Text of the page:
One of the joys of test­ing ve­hi­cles is never hav­ing any idea how dif­fer­ent dash set­ups might func­tion.

It’s a con­stant strug­gle fig­ur­ing out which way the wind­screen wiper stalks work, how to put the air-con­di­tion­ing on, and how to se­lect the best mode and gear for offroad use. But the 76 didn’t pose any such prob­lems. I’d love to say it’s be­cause things were neatly laid out with an in­tu­itive de­sign, but that’d be near on im­pos­si­ble – there just isn’t any­thing to lay out. Sure, it has cruise con­trol, but no fancy stuff like adap­tive cruise or any sort of trailer re­lated busi­ness – it’s a steer­ing col­umn-mounted stalk, much the same as found in 20-year-old 80 Se­ries Cruis­ers.

Like­wise, there’s no weird and won­der­ful con­trols to turn var­i­ous safety fea­tures on and off. Those du­ties are taken care of with the mid­dle pedal. Cli­mate con­trol is taken care of by turn­ing the air-con­di­tion­ing up if you’re hot, or down if you’re cold. Like­wise, ‘offroad mode’ refers to whether you might have shifted the trans­fer case into low-range or high-range.

It’s easy to get used to, be­cause there’s roughly three con­trols for the en­tire ve­hi­cle.

Maybe I’m over­stat­ing the sim­plic­ity. The stereo does take Bluetooth in­put, and there is a sin­gle 12V power out­let up front for run­ning GPS units or charg­ing de­vices, or two if you re­move the cig­a­rette lighter. For some that’s one step above that Lada Niva but oth­ers will see it as a re­turn to the Aus­tralian wilder­ness, away from your LCD dis­play’s man­ual, nav­i­gat­ing par­al­lel-park-as­sist.


When it comes to se­ri­ous tow­ing du­ties, it’s hard not to com­pare the 76 Se­ries against its big­ger brother, the LC200.

The for­mer has 500kg less weight to throw around, one less turbo, one-third less torque, a sig­nif­i­cantly higher cen­tre of grav­ity and a clutch to con­sider. But, like shorter an­grier broth­ers ev­ery­where, the 76 sim­ply doesn’t care and punches well above its weight.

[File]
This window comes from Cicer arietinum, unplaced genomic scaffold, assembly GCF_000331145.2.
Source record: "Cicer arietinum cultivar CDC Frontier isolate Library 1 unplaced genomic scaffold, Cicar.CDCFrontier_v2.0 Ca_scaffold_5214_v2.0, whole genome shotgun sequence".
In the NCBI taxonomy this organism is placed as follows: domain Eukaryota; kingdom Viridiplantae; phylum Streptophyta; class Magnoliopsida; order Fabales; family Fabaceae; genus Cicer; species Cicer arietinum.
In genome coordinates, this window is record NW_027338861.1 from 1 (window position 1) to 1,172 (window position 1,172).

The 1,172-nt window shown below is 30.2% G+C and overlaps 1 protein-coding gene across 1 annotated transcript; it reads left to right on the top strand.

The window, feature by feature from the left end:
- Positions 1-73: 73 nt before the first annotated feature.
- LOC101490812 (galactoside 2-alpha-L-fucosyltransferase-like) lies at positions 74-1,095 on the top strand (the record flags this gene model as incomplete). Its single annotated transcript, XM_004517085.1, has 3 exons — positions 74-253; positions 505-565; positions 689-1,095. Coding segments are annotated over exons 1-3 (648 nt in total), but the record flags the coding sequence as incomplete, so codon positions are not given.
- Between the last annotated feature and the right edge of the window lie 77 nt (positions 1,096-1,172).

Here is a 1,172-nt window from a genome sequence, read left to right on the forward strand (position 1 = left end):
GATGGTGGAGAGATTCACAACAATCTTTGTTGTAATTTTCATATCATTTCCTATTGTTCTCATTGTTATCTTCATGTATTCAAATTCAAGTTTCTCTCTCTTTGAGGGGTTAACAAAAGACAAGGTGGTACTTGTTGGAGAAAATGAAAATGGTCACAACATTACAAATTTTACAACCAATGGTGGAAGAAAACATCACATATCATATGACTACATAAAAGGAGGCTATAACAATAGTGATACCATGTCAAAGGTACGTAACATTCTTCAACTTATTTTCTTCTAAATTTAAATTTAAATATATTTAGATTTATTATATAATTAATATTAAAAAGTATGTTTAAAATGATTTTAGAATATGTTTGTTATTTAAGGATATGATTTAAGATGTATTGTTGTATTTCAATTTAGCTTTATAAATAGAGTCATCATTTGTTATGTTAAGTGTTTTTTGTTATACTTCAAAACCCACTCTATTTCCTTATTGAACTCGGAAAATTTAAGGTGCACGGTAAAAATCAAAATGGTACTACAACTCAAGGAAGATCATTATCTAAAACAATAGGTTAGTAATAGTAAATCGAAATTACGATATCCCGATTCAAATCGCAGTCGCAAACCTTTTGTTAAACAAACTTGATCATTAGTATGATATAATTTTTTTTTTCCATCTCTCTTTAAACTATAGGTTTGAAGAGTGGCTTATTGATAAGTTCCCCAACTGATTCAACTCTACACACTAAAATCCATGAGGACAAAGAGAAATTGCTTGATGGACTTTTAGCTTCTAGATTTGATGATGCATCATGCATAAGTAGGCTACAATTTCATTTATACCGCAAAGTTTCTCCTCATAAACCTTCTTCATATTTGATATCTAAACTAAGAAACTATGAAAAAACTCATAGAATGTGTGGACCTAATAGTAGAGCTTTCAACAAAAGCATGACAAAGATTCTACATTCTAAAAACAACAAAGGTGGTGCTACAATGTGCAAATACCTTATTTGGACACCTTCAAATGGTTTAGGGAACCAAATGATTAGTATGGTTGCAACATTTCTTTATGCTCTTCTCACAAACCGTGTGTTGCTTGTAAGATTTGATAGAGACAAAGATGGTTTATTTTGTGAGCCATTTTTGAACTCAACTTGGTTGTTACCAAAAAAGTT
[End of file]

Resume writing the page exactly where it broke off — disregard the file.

While the sin­gle turbo ar­range­ment (due in part to the nar­row, 30-year-old chas­sis) does pro­vide sig­nif­i­cantly less power than the 200’s twin turbo ar­range­ment, it’s avail­able from as lit­tle as 1200rpm. As soon as you ease off the clutch, it’s mak­ing more than enough power to for­get you’re tow­ing any­thing be­hind you at all.

Even with the trailer hitched up, there’s plenty of mumbo for over­tak­ing at high­way speeds and the bark of eight cylin­ders scream­ing through the ex­haust can eas­ily sur­prise hot hatches at the lights, es­pe­cially when they see a trailer haul­ing past them as well. Like I said, glo­ri­ous...

Keep­ing to a theme, there’s a dis­tinct lack of gad­gets to aid with tow­ing, so don’t ex­pect things like crash mit­i­ga­tion or trailer-sway con­trol. But the mir­rors are large and the brakes are ad­e­quate, if the trailer is hold­ing up its end of the bar­gain.

One thing worth men­tion­ing is that although these clutches are renowned for giv­ing up the ghost, with even mi­nor power up­grades, we no­ticed no slip­ping through our test­ing. But ex­tended tow­ing could see it in for an early re­place­ment.

Offroad, the 76 shows no signs of quit­ting.